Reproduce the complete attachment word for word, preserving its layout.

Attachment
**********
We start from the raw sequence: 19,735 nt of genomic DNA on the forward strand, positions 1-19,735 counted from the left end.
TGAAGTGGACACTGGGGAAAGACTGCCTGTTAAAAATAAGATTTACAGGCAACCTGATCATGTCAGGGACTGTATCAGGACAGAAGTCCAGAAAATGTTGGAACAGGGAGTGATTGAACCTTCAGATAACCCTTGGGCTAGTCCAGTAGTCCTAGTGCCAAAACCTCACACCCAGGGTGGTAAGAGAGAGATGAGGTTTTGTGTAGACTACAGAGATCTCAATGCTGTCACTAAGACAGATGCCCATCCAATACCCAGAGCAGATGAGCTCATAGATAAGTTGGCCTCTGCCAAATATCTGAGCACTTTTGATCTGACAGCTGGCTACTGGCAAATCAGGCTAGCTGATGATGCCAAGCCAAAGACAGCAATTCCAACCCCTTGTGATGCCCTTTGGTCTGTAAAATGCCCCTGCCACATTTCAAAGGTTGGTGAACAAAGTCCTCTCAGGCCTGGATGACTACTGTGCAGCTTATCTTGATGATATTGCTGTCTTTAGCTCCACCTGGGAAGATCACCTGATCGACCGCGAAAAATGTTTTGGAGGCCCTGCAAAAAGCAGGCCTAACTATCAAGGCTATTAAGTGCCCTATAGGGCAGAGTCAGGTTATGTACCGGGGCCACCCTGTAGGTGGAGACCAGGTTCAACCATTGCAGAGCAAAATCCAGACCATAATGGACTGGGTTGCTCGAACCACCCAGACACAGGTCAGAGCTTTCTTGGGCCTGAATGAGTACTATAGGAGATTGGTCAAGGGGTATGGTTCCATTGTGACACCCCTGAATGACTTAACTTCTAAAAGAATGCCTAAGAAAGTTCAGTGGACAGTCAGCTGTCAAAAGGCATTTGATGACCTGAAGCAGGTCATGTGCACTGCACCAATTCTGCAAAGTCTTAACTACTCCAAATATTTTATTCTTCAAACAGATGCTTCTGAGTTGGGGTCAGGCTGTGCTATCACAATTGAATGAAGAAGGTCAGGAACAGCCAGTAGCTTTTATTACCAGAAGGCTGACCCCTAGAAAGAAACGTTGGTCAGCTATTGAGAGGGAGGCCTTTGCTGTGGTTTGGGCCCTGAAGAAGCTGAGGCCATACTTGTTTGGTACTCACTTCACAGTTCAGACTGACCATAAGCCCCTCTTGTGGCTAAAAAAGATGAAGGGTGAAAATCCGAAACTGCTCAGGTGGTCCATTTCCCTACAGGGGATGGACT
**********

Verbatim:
We start from the raw sequence: 19,735 nt of genomic DNA on the forward strand, positions 1-19,735 counted from the left end.
TGAAGTGGACACTGGGGAAAGACTGCCTGTTAAAAATAAGATTTACAGGCAACCTGATCATGTCAGGGACTGTATCAGGACAGAAGTCCAGAAAATGTTGGAACAGGGAGTGATTGAACCTTCAGATAACCCTTGGGCTAGTCCAGTAGTCCTAGTGCCAAAACCTCACACCCAGGGTGGTAAGAGAGAGATGAGGTTTTGTGTAGACTACAGAGATCTCAATGCTGTCACTAAGACAGATGCCCATCCAATACCCAGAGCAGATGAGCTCATAGATAAGTTGGCCTCTGCCAAATATCTGAGCACTTTTGATCTGACAGCTGGCTACTGGCAAATCAGGCTAGCTGATGATGCCAAGCCAAAGACAGCAATTCCAACCCCTTGTGATGCCCTTTGGTCTGTAAAATGCCCCTGCCACATTTCAAAGGTTGGTGAACAAAGTCCTCTCAGGCCTGGATGACTACTGTGCAGCTTATCTTGATGATATTGCTGTCTTTAGCTCCACCTGGGAAGATCACCTGATCGACCGCGAAAAATGTTTTGGAGGCCCTGCAAAAAGCAGGCCTAACTATCAAGGCTATTAAGTGCCCTATAGGGCAGAGTCAGGTTATGTACCGGGGCCACCCTGTAGGTGGAGACCAGGTTCAACCATTGCAGAGCAAAATCCAGACCATAATGGACTGGGTTGCTCGAACCACCCAGACACAGGTCAGAGCTTTCTTGGGCCTGAATGAGTACTATAGGAGATTGGTCAAGGGGTATGGTTCCATTGTGACACCCCTGAATGACTTAACTTCTAAAAGAATGCCTAAGAAAGTTCAGTGGACAGTCAGCTGTCAAAAGGCATTTGATGACCTGAAGCAGGTCATGTGCACTGCACCAATTCTGCAAAGTCTTAACTACTCCAAATATTTTATTCTTCAAACAGATGCTTCTGAGTTGGGGTCAGGCTGTGCTATCACAATTGAATGAAGAAGGTCAGGAACAGCCAGTAGCTTTTATTACCAGAAGGCTGACCCCTAGAAAGAAACGTTGGTCAGCTATTGAGAGGGAGGCCTTTGCTGTGGTTTGGGCCCTGAAGAAGCTGAGGCCATACTTGTTTGGTACTCACTTCACAGTTCAGACTGACCATAAGCCCCTCTTGTGGCTAAAAAAGATGAAGGGTGAAAATCCGAAACTGCTCAGGTGGTCCATTTCCCTACAGGGGATGGACT